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Black History Month play spotlights “Harlem of the Midwest” at IUN/Gary

By Vernon A. Williams

Black theater has monumental significance in telling our stories in our voices. We rebuke the mammy and buffoon imagery popularized by whites for the enjoyment of white audiences unwilling to accept the multi-dimensional composition of Black America. Though we love unity, we are not a monolith. Though levity has sustained us through pain, we are not a joke.

In Chicago, thank God for the iconic Black Ensemble Theater led by the genius of Jackie Taylor; the influential ETA Creative Arts Foundation; the Congo Square Theater Company; the innovative MPAACT, the PACT Theater, and others.

In Indianapolis, there is the Asante Children’s Theatre under the leadership of founder Debra Asante. KaidyDid Productions, DP DeMarco Plays and Films, Shandrea Funnye Presents and the Freetown Village Players also stand out.

IMG 7311Gary has a legacy of Black theater that peaked in the 1980s with troupes like the William Marshall Players, the Jontue Dancers, the Gary Creative Theater Ensemble, and Morning Bishop, which is still going strong thanks to the daughter of the founding – McKenya Dilworth-Smith – embellishing and carrying on the tradition.

Few have sustained theater in the Steel City as effectively as the West Side Theater Guild, led for decades by Mark Spencer. And State Representative Vernon G. Smith enables professional and community stage access to the Glen Theater.

Without this energy, we would be forced to rely on people telling our story from the outside looking in or ignoring Black culture, issues, challenges, exultations and life altogether. That is an unacceptable proposition.

In the spirit of the Broadway megahit, “Hamilton,” one such play is based on a seminal era in Black history spotlighting an Indianapolis community dubbed “The Harlem of the Midwest” and it will come to life on stage at the Indiana University Northwest Fine Arts Auditorium Friday, February 18 and Saturday, February 19.

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Full disclosure, this columnist was blessed to write “The Price of Progress: The Indiana Avenue Story,” as part of the Indiana University-Purdue University Indianapolis 50th Anniversary in 2019. It chronicles half a century of a fabled Naptown neighborhood locals affectionately embrace even now as “The Avenue,” and the rise of a major urban campus on that land, generating dialogue on gentrification, urban renewal, as well as interstate and campus displacement.

Though it is a serious matter, audiences have been mesmerized by the previous 11 performances as they witness what happens on stage during the telling of this far too seldom told story, accented by engaging stirring drama, side-splitting comedy, spirited dance, finger-popping jazz instrumentals and moving vocals. It’s nothing like any history course any scholar remembers.

And yet after an evening of pure exhilarating entertainers, theater goers realize how much they have learned in less than two hours. Who knew that segregation could result in such a dynamic community after Indianapolis African Americans, most of whom migrated from the miserable South, would forge experiences from virtually every walk of life into the sweetest imaginable lemonade.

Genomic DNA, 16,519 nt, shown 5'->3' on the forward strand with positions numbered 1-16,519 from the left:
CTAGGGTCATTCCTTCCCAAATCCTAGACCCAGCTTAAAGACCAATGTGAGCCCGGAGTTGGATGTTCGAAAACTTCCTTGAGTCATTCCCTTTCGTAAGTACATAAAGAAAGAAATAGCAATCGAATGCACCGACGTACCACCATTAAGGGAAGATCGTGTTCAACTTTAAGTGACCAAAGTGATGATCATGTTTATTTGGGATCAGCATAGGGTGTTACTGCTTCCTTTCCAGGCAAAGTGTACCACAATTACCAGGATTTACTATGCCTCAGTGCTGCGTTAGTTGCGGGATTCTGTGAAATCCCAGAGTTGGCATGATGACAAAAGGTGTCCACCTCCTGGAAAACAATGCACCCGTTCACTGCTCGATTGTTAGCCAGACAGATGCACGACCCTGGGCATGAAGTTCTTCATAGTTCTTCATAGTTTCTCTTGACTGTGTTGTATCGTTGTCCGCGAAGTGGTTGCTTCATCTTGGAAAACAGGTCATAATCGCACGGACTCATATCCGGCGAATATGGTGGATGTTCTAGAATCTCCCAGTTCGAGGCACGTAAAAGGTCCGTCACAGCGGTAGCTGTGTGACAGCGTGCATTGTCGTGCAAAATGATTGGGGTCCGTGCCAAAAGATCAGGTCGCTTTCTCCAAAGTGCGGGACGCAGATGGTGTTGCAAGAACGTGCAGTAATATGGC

That neighborhood was the closest thing to Black Wall Street, created in the Midwest with doctors, lawyers, government leaders, inventors, manufacturers, educators, and entrepreneurs – including the first female U.S. self-made millionaire, the incomparable Madam C.J. Walker.

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“The Avenue” was best known for a jazz legacy that produced greats like guitar legend Wes Montgomery, Freddie Hubbard, David Baker, J.J. Johnson,  The Ink Spots and Slide Hampton along with songwriters Leroy Carr and Nobel Sissle. That kind of music prowess permeates “The Price of Progress.” 

The IUN production will feature a combined Gary-Indianapolis cast directed by McKenya Dilworth-Smith who commented: “Hybrid rehearsals bridging actors in the two cities has been a welcomed challenge. Technology for virtual rehearsals has been an asset as we continue to build momentum toward bringing authenticity to the stage. To say that we are excited about bringing this important story to Gary would truly be an understatement.”

The Gary cast members include local media personality Eve Gomez, Angel Knight, Tiffany Dilworth and Dannon Gorham; Indianapolis performers are Jay Fuqua, Curtis Rogers, John Brennan Hayes, Dominique Shelby and former Gary Emerson School of Performing Arts Valedictorian Latrice P. Young. The featured vocalist is Sandy Lomax. Choreographer is Larry Brewer, former Gary Emerson arts coordinator and lead dance instructor. Brewer is currently executive director of the South Shore Dance Alliance.

In addition to performances for the general public at 7 p.m. Friday, February 18 and 4 p.m. Saturday, February 19, IUN will provide a private morning matinee exclusively for Gary children. Tickets are free to the general public but are required for admission. They can be obtained online at or

COVID safety protocols include distanced seating and mask requirements throughout the performance.

For more information, contact Dr. James Wallace Jr., Ph.D. Director of the IUN Office of Diversity, Equity, and Multicultural Affairs at 219.980.6601 or [email protected].




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